“Eventually, the festival did take place without restrictions. The event was open and we got into crowd overloads in a single day, which caused weak spots with high risk,” Nachmani testified. “Unfortunately, at a certain point, at a certain time, this led to disaster. You can’t designate Meron as a perpetually open mountain. You have to designate numbers. You have to build a plan for adjustment and control – and that didn’t exist.” Nachmani further noted that preparations for the upcoming festival only began in recent days, with only last Thursday seeing a first discussion of the subject at the Operations Division.

During the hearing, Nachmani testified that Shabtai sought to dismiss him from his post after suspecting him of passing on documents to the inquiry panel and leaking them to the press.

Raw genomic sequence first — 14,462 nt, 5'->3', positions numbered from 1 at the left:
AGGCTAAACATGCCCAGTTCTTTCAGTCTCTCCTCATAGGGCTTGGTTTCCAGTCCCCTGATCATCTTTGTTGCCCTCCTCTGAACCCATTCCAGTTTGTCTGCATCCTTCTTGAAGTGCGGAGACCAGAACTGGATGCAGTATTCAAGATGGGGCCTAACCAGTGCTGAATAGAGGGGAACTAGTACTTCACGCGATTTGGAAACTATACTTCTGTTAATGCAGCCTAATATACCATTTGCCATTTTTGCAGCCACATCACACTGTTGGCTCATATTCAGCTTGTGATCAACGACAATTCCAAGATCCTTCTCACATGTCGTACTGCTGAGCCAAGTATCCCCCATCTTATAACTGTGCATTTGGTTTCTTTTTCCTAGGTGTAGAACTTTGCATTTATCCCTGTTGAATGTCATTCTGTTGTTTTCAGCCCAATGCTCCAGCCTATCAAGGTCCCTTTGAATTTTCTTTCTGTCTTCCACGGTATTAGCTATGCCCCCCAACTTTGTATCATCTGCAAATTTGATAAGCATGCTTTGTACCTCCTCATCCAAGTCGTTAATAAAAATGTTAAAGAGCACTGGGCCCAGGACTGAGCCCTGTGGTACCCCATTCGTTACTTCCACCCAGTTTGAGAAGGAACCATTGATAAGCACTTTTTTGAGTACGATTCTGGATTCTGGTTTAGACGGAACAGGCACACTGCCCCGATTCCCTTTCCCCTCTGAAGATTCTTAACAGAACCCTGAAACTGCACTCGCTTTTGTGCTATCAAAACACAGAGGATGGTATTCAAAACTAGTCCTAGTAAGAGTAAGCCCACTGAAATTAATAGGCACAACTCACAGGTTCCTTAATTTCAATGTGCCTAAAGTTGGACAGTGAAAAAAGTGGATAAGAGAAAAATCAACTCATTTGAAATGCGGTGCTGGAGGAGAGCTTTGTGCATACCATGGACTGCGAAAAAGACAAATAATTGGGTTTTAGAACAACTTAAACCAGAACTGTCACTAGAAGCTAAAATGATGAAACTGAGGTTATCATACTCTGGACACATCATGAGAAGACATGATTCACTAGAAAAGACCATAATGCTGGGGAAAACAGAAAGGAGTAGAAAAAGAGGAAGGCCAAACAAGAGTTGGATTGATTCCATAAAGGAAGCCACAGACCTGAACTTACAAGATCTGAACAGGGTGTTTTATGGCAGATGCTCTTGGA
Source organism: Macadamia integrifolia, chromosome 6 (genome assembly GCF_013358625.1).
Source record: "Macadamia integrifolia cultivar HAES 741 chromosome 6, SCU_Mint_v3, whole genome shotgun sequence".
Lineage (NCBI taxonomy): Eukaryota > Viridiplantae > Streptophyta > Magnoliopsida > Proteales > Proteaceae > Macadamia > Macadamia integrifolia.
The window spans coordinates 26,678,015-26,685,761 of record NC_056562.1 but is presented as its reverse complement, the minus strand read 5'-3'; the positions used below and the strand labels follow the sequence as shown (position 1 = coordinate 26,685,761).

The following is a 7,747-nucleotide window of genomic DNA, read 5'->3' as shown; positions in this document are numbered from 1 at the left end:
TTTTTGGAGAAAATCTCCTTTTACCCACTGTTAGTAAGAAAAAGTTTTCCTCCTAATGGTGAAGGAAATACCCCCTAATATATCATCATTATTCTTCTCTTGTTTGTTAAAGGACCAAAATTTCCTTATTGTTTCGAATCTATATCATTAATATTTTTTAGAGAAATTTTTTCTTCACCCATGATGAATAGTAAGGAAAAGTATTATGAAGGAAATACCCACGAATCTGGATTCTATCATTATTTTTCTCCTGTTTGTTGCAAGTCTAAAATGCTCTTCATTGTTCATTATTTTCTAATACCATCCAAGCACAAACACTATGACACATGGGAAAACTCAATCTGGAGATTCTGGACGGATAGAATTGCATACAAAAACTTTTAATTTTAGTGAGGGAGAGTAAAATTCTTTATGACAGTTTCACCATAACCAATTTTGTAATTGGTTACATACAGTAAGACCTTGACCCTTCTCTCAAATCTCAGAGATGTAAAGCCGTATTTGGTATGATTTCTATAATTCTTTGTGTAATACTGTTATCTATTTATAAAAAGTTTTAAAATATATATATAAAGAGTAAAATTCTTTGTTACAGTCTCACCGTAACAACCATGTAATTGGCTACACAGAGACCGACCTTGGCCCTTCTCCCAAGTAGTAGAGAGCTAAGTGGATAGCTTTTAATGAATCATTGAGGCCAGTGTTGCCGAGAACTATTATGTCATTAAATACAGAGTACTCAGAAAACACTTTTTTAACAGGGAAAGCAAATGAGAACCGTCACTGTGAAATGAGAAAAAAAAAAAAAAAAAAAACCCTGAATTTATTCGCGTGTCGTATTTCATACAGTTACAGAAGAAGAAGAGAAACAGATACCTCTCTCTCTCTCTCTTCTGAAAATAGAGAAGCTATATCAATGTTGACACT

Following this, Nachmani approached the commission and asked to testify to dispel rumors spread about him. “I learned of rumors that I was withholding material preventing the commission from learning the truth,” said Nachmani. “A serving major general and a retired one approached me and told me that the commissioner had said that I gave the commission materials, and that’s why my next posting won’t be as planned.”

He said he “arched an eyebrow” as he knew that the intention had been to appoint him to a senior post, but in conversation with Shabtai, he realized that the current and former senior generals were right and that it had been decided to appoint him to a lower post. “I came to the commissioner, found out I was going to be appointed deputy head of the SIF division [crime prevention in the Arab community], which took me completely by surprise,” Nachmani told the commission. “The commissioner asked me, ‘Why did you pass materials to the commission?’ I told him that’s irrelevant, that’s rumors by bad people who have tarnished my name and that of the organization… The commissioner told me that only two people knew about the matter and that he was going to look into it. I felt very hurt and asked to speak with the minister (of public security, Omer Bar-Lev).”